Feasability Of Powering A Raspberry Pi With A 3.7V Battery

raph @ 2014-10-10 17:25

I recently got thinking about how I might power a Raspberry Pi off batteries. The project I have in mind is effectively a wearable video camera, so it has to be as compact as possible and have a good few hours of battery life to be of any practical use.

Raspberry Pi boards are not designed for embedded projects. Instead, they are supposed to be small, cheap computers for use with simple USB keyboards and HD TVs. There is much confusion around how to power the Pi, and every revision has brought changes to the power circuits.

That said, with some modification a Pi can still be very useful in embedded projects such as the one I have in mind. The following is the summary of my research on the subject of powering the Raspberry Pi, particularly with an eye towards lower-than-recommended voltage like from batteries.

Minimizing current draw

The less current the Pi draws, the smaller my batteries can be and the longer they can last. The amount of current a Raspberry Pi will draw depends on a few factors. Here’s some tricks I collected to reduce current draw to a minimum.

Model A FTW

I have a Raspberry Pi Model A which according to spec can draw up to 500mA. Fortunately for me, this is an upper limit for standard use cases involving HDMI screens and some USB devices connected.

Hackers on the interwebs report that a model A can draw as little as 115mA. The model B has additional components - most notably an ethernet controller - and requires up to three times as much as the model A. The B+ is fairly new and I’ve heard it’s optimized a bit compared to the B even though it has even more connectors. Still, it pulls more amps than a model A.

I don’t need any of the fancy additions in models B or B+. I managed to get my hands on another model A which I’ll be using for the project. Model As are hard to come by these days. Grab one when you get the chance. I got one off eBay. Slightly overpriced - just a bit. Hope it’s worth it…

Don’t trust USB.

In addition to the on-board components, any connected USB peripherals can increase the Pi’s draw significantly. Unless you use a powered USB hub or some other form of external power for your devices, they will pull power straight through the Pi. This can have all kinds of strange side effects.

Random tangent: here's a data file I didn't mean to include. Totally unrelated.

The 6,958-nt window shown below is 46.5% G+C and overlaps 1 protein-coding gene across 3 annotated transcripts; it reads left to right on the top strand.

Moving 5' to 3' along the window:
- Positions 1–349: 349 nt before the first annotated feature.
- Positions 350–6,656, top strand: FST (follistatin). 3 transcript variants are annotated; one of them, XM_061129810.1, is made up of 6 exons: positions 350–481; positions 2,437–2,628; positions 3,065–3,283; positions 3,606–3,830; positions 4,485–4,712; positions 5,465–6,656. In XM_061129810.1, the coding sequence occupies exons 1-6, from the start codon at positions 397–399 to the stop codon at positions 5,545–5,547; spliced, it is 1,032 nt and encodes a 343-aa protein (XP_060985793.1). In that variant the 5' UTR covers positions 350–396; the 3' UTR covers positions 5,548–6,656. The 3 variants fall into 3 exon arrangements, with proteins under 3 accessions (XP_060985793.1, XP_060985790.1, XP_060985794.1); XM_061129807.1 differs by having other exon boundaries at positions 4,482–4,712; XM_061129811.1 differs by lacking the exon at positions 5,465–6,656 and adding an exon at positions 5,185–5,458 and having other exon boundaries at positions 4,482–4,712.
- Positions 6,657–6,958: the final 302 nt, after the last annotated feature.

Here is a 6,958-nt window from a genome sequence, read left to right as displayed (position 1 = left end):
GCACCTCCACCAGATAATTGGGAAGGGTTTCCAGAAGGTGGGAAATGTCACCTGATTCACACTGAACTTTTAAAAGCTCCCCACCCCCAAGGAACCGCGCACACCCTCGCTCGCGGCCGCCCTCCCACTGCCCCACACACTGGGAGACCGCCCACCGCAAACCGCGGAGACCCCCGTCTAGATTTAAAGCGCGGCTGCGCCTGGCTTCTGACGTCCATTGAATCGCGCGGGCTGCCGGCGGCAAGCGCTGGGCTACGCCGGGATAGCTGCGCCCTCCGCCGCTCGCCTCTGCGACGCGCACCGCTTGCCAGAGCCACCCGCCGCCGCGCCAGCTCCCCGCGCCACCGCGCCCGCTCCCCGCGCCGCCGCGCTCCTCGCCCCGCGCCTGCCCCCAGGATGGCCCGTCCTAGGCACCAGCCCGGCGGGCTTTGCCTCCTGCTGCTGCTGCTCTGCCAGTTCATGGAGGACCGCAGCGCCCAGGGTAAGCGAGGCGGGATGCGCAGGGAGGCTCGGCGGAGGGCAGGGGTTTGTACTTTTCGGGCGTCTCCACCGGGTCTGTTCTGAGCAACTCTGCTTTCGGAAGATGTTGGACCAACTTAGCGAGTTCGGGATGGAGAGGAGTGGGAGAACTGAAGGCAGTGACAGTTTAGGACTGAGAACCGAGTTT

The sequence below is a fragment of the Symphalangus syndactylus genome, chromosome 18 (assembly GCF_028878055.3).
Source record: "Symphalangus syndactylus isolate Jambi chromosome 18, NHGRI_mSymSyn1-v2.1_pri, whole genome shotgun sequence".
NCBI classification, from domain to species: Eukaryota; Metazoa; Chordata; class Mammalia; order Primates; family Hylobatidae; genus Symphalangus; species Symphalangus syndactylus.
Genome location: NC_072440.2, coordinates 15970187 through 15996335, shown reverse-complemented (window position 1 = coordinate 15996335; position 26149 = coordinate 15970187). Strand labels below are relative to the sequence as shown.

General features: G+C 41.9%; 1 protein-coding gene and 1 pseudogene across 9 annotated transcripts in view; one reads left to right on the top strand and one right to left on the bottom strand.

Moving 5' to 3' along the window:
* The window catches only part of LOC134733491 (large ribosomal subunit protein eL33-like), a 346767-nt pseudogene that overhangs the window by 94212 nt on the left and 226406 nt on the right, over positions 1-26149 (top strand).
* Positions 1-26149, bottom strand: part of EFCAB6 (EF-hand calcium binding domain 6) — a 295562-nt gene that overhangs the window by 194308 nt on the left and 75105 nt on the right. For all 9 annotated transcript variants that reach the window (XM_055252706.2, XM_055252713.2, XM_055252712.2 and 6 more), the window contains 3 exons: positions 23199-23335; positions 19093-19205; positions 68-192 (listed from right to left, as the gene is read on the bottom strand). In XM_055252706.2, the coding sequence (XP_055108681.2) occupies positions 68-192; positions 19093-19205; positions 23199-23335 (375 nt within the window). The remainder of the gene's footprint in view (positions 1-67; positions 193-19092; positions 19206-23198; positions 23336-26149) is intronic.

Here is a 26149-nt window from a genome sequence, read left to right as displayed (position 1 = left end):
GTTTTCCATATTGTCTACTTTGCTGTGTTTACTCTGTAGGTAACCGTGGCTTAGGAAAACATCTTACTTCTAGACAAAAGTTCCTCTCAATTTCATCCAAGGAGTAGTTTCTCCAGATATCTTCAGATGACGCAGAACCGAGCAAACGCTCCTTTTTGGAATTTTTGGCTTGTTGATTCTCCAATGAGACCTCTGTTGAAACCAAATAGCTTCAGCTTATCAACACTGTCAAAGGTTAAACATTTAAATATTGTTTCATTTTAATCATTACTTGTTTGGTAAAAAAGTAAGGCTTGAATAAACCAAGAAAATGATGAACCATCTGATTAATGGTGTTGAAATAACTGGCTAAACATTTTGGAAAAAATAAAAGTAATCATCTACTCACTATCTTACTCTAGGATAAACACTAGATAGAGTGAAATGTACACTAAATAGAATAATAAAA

Many a newbie problem can be traced back to insufficient or irregular power supply.

In theory, you can power a Pi from the USB on your computer or hub. USB 2.0 devices are allowed to draw up to 500mA. But because the Pi is not connected to the two USB data lines, it will not be detected by a host that enumerates it’s USB slaves. USB devices communicate their power requirements via the data lines to the host. The Pi cannot do that, so it’s very possible that a host will limit current to merely 100mA.

Best practice is to use a powered USB hub and/or dedicated power supply. Some people even build their own PSUs. Otherwise the combined current draw of Pi plus USB devices can exceed what is provided via the USB port alone. Similar problems arise when using random power supplies such as phone chargers.

As I mentioned earlier, I have no intention of using USB devices in my project. Bullet dodged.

Disable video output

You can disable certain components on the Pi to save some power consumption, most notably the video outputs. Here’s what I found on the web for the default Raspbian distro:

# on startup of Raspbian
# deactivate video output
/opt/vc/bin/tvservice -off

I believe it’s the same in Arch, my preferred distro - not only for the Pi. I’ve yet to test this.

It is not clear to me how much this will save. The HDMI spec indicated up to 55mA draw. How much this actually is without a TV connected, I cannot say. I suspect that this will have very little effect on power consumption.


You can change some boot parameters for the Pi firmware, including clock rates for MCU/GPU and memory sizes. It would seem intuitive to assume that clocking the chips down a notch could save some power.

However, from what I heard, underclocking doesn’t seem to make a relevant difference compared to other big spenders like USB, the RG2 regulator and in some cases the F3 fuse (see below).

Bypass the fuse